One of the big issues I’ve dealt with in large distributed systems is the proliferation of failure modes as the system gets larger. Once upon a time we had a custom in-house storage system where every server had two other servers, which we referred to as a triplicate, where each server in the triplicate was a mirror of the other two.
One obvious problem with this setup is that it doesn’t auto-heal. When a server goes down, there is now a SPOF in the datacenter and Tier 0 has to bring the server back up soon or risk temporary unavailability. The upside is that it is super easy for Tier 0 to understand which machines can be downed and when. If M1234A is down for repair, M1234B and M1234C need to stay up. It is also easy to minimize the chances of each of the finite number of failure modes A+B, B+C, A+C and A+B+C. The number of failure modes grows linearly as you add more triplicates.
When we migrated some of our storage to HDFS, we faced the old issue where a given block could be on (almost) any three nodes in the datacenter. The upshot is that if a server goes down, auto-healing can begin immediately. The downside is that the number of failure modes grows factorially with the number of servers in the cluster.
One way of getting the best of both worlds is if administrators can configure “teams” of servers, where the replication of given block (or “range” in the CRDB world) is constrained to a single team. So the proliferation of failure modes is factorially related to the maximum size of a team, but only linearly related to the number of replication teams.
I’ve already verified in my scale tests that CRDB is excellent at surviving entire data centers failing. It is an amazing experience to watch the load generator just keep chugging along and 10,000 wps after killing a whole DC. Even Cassandra experiences perf issues with hint build-up but CRDB just starts healing and eventually its as if nothing ever happened.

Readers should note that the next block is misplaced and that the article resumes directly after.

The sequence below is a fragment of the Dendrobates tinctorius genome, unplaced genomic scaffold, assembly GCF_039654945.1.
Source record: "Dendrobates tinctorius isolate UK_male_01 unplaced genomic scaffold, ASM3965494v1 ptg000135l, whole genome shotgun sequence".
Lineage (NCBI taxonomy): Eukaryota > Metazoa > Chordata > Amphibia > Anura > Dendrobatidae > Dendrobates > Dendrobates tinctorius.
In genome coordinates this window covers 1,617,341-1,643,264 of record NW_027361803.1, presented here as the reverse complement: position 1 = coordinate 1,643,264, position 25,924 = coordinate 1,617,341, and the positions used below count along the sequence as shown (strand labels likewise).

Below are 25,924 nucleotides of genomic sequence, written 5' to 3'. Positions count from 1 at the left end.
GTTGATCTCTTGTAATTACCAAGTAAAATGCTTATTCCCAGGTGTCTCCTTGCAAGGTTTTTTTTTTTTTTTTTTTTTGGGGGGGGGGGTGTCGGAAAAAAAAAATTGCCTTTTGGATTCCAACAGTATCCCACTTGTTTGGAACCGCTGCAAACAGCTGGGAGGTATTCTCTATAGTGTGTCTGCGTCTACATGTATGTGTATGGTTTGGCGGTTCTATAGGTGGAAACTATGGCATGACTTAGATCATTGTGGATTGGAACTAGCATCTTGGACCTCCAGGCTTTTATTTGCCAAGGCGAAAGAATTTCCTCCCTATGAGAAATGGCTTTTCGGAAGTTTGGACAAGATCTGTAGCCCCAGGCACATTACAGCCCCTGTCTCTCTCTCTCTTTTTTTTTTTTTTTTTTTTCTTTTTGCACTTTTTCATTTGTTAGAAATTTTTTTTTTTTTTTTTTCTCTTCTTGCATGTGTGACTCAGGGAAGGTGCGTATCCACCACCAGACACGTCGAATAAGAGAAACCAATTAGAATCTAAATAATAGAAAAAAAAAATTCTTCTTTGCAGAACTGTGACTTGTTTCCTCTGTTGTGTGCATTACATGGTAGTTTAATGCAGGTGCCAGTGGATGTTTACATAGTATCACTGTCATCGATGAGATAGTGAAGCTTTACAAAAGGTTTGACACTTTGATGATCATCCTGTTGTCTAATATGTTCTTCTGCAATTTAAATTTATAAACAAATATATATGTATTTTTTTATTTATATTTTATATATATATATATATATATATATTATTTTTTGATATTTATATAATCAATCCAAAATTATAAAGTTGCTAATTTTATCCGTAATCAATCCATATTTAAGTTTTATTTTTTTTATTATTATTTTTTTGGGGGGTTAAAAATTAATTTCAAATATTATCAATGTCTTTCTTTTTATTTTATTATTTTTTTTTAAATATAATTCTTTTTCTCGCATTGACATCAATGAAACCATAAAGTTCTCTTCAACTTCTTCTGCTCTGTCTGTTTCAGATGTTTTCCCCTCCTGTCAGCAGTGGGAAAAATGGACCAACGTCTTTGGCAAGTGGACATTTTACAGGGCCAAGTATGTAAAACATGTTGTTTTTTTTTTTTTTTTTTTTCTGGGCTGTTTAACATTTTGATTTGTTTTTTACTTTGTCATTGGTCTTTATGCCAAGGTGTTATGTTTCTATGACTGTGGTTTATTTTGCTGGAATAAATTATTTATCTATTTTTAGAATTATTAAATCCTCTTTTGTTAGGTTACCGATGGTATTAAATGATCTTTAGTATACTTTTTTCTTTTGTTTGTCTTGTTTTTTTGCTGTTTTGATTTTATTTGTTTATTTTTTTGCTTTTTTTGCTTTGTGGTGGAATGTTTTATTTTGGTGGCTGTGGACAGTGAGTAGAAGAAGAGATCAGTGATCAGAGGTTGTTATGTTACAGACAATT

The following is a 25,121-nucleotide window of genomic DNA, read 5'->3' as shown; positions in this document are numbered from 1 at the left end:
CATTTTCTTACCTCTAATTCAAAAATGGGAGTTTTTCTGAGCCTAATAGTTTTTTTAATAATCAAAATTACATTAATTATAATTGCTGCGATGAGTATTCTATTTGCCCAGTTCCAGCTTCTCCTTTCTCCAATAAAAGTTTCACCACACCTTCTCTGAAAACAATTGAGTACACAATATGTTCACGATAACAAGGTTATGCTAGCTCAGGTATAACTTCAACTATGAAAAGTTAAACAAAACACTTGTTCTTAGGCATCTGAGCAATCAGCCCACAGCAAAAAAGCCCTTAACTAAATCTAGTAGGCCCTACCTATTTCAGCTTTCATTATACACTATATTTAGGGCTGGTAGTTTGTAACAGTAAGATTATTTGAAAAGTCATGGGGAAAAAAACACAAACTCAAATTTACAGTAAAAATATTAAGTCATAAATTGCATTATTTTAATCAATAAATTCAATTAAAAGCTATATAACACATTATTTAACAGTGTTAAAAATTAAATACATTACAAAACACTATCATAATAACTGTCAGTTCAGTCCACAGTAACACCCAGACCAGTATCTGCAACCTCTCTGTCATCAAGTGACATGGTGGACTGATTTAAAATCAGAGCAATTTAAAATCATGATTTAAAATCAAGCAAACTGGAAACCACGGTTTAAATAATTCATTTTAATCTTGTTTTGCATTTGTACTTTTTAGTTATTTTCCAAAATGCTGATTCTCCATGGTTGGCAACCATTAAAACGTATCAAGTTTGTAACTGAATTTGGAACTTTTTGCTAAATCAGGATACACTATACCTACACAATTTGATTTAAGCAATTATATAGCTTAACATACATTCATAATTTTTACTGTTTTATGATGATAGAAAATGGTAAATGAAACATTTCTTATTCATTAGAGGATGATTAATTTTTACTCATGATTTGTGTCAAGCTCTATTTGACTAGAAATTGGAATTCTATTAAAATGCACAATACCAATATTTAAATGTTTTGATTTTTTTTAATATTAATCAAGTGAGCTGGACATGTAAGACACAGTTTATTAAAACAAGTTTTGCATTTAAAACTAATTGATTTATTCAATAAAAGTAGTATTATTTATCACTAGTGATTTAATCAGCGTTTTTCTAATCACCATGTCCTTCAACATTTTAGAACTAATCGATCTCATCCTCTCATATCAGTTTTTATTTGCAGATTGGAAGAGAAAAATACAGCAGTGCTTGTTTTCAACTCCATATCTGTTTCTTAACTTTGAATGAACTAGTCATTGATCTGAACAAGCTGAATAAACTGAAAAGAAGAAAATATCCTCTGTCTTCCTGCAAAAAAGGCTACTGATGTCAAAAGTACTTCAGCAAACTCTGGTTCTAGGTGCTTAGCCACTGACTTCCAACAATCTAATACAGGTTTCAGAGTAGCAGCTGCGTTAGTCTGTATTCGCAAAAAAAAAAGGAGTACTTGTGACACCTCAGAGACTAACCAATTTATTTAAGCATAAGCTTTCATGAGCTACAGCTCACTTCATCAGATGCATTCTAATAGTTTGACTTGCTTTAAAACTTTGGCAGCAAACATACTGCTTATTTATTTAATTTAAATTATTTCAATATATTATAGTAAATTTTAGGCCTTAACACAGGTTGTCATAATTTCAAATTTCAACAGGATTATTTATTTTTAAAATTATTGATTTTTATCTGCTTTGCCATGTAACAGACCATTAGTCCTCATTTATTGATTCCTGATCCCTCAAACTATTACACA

Anecdotally however, it seems pretty easy to cause unavailable ranges by removing any combination of two servers from different data centers at the same time. Not an issue when your DCs have 3 or 4 CRDB nodes, but I imagine it will be a very big issue in production if we were to adopt CRDB as our global multi-tenant realtime storage solution.
So here are some questions. Are there configurations for “teams” that I’m not seeing in the docs? Is this on a roadmap? Also, when the inevitable loss of a few ranges does occur, either due to failing machines or due to the failings of the humans charged with their care, what are the steps to abandon those ranges, check for the violation of configured invariants (like foreign keys), clean up if necessary, and move on?